And of course, thank you to everyone who has taken this topic so seriously, and to all who have done so much to spread the word, including sharing The One Slide.
We share our thanks with you, and we ask that you share this slide with your family, friends, and followers. Know the answers for yourself, know the answers for your loved ones, and appoint an advocate who can make sure those wishes get honored – it’s something we think you’ll be thankful for when it matters most.
Here’s to a holiday filled with joy – and as we engage in conversation with the ones we love, we engage with grace.To learn more please go to www.engagewithgrace.org. This post was written by Alexandra Drane and the Engage With Grace team. Please feel free to join our blog rally by copying this post and putting it on your own blog for this holiday weekend.
Monday, November 22, 2010
The emphasis on checklists is a Hitchcockian “McGuffan”, a distraction from the plot that diverts attention from how safer care is really achieved. Safer care is achieved when all three—not just one—of the following are realised: summarise and simplify what to do; measure and provide feedback on outcomes; and improve culture by building expectations of performance standards into work processes. We propose that widespread deployment of checklists without an appreciation of how or why they work is a potential threat to patients' safety and to high-quality care.
Sunday, November 21, 2010
On the one hand, ACOs offer the potential for a better integration of care across the spectrum of primary care, hospitalization, skilled nursing, rehabilitation, and hospice. If the ACO faces an annual budget per patient under a capitated payment scheme, there is an incentive to avoid unnecessary tests and procedures and also to help direct patients to the most cost-effective component of the health care continuum.
On the other hand, if an ACO becomes the dominant provider in a region and especially if it has a electronic health record that is not interoperable with others in the region, that ACO will have substantial market power and will negotiate a higher global payment than would occur in a more competitive marketplace.
Robert Pear raises similar questions in an article in the New York Times. Here are some excerpts:
[E]ight months into the new law there is a growing frenzy of mergers involving hospitals, clinics and doctor groups eager to share costs and savings, and cash in on the incentives. They, in turn, have deployed a small army of lawyers and lobbyists trying to persuade the Obama administration to relax or waive a body of older laws intended to thwart health care monopolies. . . .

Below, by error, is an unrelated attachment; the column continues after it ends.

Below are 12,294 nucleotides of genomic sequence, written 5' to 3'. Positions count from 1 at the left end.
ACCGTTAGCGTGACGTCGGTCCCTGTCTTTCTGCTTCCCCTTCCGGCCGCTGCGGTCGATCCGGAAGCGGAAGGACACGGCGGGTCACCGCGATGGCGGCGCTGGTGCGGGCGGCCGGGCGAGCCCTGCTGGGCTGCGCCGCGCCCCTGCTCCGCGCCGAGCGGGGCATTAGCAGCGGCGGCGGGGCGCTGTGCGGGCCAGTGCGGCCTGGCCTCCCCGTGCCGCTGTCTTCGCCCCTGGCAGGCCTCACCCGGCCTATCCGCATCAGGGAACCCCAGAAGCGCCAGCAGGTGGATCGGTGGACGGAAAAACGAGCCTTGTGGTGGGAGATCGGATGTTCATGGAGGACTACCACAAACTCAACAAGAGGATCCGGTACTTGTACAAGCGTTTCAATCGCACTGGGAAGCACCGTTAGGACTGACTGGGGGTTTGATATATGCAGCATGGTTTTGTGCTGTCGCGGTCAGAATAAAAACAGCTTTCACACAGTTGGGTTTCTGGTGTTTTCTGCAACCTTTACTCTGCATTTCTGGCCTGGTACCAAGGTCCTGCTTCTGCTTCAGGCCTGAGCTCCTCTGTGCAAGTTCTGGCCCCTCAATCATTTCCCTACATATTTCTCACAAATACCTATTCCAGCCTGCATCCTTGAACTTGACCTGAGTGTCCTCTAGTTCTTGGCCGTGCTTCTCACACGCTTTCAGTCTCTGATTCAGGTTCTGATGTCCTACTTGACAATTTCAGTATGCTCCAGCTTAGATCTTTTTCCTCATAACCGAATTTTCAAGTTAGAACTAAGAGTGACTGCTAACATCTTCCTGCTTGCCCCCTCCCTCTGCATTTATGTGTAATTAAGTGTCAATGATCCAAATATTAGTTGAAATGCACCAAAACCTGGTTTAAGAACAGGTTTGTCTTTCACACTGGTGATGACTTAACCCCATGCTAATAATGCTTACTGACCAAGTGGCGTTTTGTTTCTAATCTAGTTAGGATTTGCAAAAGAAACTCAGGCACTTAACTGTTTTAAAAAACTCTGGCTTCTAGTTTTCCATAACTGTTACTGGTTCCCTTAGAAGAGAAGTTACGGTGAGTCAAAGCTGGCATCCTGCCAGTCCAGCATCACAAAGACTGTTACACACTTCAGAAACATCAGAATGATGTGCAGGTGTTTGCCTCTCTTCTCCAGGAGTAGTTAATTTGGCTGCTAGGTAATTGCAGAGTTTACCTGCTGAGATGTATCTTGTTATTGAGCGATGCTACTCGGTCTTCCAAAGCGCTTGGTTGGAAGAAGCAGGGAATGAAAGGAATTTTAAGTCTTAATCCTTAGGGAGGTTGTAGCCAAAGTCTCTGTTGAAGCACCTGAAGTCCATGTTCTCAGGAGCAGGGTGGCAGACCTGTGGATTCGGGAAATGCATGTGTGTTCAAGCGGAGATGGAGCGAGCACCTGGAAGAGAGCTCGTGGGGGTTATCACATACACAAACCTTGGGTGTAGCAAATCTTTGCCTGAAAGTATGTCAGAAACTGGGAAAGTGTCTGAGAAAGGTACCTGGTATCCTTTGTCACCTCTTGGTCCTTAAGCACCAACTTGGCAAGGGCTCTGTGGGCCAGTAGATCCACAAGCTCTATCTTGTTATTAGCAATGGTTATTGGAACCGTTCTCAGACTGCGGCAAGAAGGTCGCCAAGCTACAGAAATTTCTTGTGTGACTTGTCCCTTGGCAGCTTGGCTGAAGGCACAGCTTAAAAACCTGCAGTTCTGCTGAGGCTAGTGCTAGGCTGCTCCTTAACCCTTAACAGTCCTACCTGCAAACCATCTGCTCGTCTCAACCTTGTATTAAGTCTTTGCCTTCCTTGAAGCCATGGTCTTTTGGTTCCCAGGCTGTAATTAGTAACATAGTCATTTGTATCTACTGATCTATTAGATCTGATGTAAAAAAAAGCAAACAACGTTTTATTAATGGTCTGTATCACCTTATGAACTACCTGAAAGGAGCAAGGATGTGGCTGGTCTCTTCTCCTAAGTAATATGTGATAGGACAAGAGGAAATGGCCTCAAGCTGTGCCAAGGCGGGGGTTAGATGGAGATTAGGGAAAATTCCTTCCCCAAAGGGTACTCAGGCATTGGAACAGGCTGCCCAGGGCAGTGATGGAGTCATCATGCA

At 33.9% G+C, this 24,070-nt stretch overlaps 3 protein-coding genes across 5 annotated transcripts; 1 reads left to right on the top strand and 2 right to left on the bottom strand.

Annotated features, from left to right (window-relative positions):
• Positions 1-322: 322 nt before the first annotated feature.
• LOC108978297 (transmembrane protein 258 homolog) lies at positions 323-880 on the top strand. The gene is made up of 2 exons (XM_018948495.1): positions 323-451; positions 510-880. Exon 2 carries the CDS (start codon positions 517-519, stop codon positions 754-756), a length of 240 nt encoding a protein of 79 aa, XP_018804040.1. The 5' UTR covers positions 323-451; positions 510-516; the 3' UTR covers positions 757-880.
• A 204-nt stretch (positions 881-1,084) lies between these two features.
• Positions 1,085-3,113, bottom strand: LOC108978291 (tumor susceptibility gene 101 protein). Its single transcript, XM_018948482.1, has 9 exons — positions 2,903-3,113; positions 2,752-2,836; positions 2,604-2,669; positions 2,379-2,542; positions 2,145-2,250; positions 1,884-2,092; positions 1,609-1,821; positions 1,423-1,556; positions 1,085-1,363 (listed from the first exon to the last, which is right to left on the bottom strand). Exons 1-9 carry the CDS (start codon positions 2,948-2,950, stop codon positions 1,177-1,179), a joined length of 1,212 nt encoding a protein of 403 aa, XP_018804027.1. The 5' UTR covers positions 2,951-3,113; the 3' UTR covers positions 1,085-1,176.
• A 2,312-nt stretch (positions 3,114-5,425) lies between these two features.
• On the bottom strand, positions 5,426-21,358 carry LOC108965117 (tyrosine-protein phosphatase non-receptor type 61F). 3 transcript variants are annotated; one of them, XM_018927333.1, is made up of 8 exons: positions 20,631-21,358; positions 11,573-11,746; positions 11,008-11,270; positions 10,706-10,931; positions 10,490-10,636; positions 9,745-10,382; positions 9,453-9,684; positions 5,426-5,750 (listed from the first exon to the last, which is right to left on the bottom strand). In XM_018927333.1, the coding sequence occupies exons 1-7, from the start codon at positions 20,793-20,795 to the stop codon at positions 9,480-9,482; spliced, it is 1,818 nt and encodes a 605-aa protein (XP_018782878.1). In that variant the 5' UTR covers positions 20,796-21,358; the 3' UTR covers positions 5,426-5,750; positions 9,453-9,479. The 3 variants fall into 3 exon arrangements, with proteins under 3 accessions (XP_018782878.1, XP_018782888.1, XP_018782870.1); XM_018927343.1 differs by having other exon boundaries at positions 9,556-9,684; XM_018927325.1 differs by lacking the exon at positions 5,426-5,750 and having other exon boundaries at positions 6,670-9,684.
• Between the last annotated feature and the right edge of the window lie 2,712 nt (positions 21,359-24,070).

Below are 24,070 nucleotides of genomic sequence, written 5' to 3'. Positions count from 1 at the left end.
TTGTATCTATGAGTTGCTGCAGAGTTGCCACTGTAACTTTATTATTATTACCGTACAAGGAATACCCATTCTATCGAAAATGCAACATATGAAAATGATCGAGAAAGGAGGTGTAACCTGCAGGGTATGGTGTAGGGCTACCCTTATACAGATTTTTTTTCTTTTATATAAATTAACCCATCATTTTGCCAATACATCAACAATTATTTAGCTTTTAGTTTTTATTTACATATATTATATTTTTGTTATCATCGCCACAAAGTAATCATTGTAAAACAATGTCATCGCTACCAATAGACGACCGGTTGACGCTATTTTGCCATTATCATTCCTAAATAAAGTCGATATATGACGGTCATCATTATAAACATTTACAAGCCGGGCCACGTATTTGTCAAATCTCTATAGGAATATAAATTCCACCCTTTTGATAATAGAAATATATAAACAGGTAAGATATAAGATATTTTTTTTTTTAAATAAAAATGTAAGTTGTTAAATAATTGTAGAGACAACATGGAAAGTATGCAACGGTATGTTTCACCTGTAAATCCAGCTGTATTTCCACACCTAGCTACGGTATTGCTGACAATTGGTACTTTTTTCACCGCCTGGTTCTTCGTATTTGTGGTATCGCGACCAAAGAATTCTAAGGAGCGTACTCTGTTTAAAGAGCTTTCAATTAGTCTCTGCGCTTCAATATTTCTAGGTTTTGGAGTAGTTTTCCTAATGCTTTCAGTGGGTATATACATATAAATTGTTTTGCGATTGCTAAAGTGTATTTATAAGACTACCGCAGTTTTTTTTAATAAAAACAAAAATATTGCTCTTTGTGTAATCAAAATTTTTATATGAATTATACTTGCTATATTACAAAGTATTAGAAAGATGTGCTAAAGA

Attorney General Martha Coakley cautioned Friday against a "full-scale push forward" on global payment reform to address spiraling health care costs without addressing the underlying issue of market clout that has led to a disparity in pricing among providers without any clear link to quality of care.
. . . [S]he has directed her staff to resume its effort of examining the health care market in Massachusetts to study models of care delivery and the associated costs.
. . ."A shift to global payments by itself is not the panacea to controlling costs," Coakley said. "Implementing payment reform without addressing the market leverage issue outlined in our report is like trying to fix the roof on a house without fixing the flawed foundation."
Because anti-trust regulatory action is often ineffective against market dominance, we should focus on self-reinforcing policy initiatives to mitigate against this possibility. Here are two suggestions.
The first is one mentioned often on these pages: Total transparency of rates paid by each insurance company to each provider. In Masachusetts, a good first step along these lines was taken by the Legislature and Governor Patrick this past summer. Only when subscribers can see the actual rates being paid will there be the moral force to ensure that rates are reasonably related to factors other than market power.
The second idea is a simple as dial tone: Complete interoperability of medical records among providers. As long as proprietary electronic medical record systems exist, a given provider network can control the degree to which patients can choose lower priced or higher quality doctors and hospitals outside of that network.
Instead, we need the equivalent of the "magic button" described in this post by our CIO, John Halamka, demonstrating interoperability between our hospital and Atrius, the state's largest multi-specialty practice: